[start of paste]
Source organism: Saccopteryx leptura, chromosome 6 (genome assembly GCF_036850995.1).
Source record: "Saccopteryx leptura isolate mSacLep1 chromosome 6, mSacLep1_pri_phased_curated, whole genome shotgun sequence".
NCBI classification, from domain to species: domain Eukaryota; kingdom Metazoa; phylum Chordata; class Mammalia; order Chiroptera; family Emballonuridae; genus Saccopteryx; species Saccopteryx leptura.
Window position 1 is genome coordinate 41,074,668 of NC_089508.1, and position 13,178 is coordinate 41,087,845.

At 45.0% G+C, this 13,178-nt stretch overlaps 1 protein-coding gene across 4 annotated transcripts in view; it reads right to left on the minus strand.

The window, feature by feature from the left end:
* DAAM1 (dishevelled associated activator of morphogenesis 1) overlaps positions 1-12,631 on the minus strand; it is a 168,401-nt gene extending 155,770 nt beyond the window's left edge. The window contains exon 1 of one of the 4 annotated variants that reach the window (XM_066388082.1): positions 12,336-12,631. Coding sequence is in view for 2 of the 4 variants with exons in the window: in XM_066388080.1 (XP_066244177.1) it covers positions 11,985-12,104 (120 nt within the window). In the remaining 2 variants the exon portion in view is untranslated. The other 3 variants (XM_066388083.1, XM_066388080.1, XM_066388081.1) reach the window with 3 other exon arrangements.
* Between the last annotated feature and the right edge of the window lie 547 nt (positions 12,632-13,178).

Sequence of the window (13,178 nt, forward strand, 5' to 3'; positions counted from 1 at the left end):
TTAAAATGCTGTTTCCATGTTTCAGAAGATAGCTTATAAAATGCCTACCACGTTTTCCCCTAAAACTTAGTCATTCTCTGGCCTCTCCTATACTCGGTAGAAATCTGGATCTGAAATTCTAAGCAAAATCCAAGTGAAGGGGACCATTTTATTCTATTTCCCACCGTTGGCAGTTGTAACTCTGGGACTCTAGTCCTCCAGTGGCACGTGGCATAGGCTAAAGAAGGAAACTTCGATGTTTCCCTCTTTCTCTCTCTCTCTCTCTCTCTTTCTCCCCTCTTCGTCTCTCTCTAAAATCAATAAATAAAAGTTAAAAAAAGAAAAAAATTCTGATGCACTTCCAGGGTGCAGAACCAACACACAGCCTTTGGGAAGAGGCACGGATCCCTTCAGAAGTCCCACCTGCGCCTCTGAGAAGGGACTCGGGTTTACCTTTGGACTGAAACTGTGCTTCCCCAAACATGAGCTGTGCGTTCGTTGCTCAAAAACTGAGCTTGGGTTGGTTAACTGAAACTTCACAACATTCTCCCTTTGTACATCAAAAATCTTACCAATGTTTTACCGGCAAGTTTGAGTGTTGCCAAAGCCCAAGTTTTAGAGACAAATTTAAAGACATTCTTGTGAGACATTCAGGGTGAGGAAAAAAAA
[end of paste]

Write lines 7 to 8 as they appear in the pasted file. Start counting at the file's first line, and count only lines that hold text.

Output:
* DAAM1 (dishevelled associated activator of morphogenesis 1) overlaps positions 1-12,631 on the minus strand; it is a 168,401-nt gene extending 155,770 nt beyond the window's left edge. The window contains exon 1 of one of the 4 annotated variants that reach the window (XM_066388082.1): positions 12,336-12,631. Coding sequence is in view for 2 of the 4 variants with exons in the window: in XM_066388080.1 (XP_066244177.1) it covers positions 11,985-12,104 (120 nt within the window). In the remaining 2 variants the exon portion in view is untranslated. The other 3 variants (XM_066388083.1, XM_066388080.1, XM_066388081.1) reach the window with 3 other exon arrangements.
* Between the last annotated feature and the right edge of the window lie 547 nt (positions 12,632-13,178).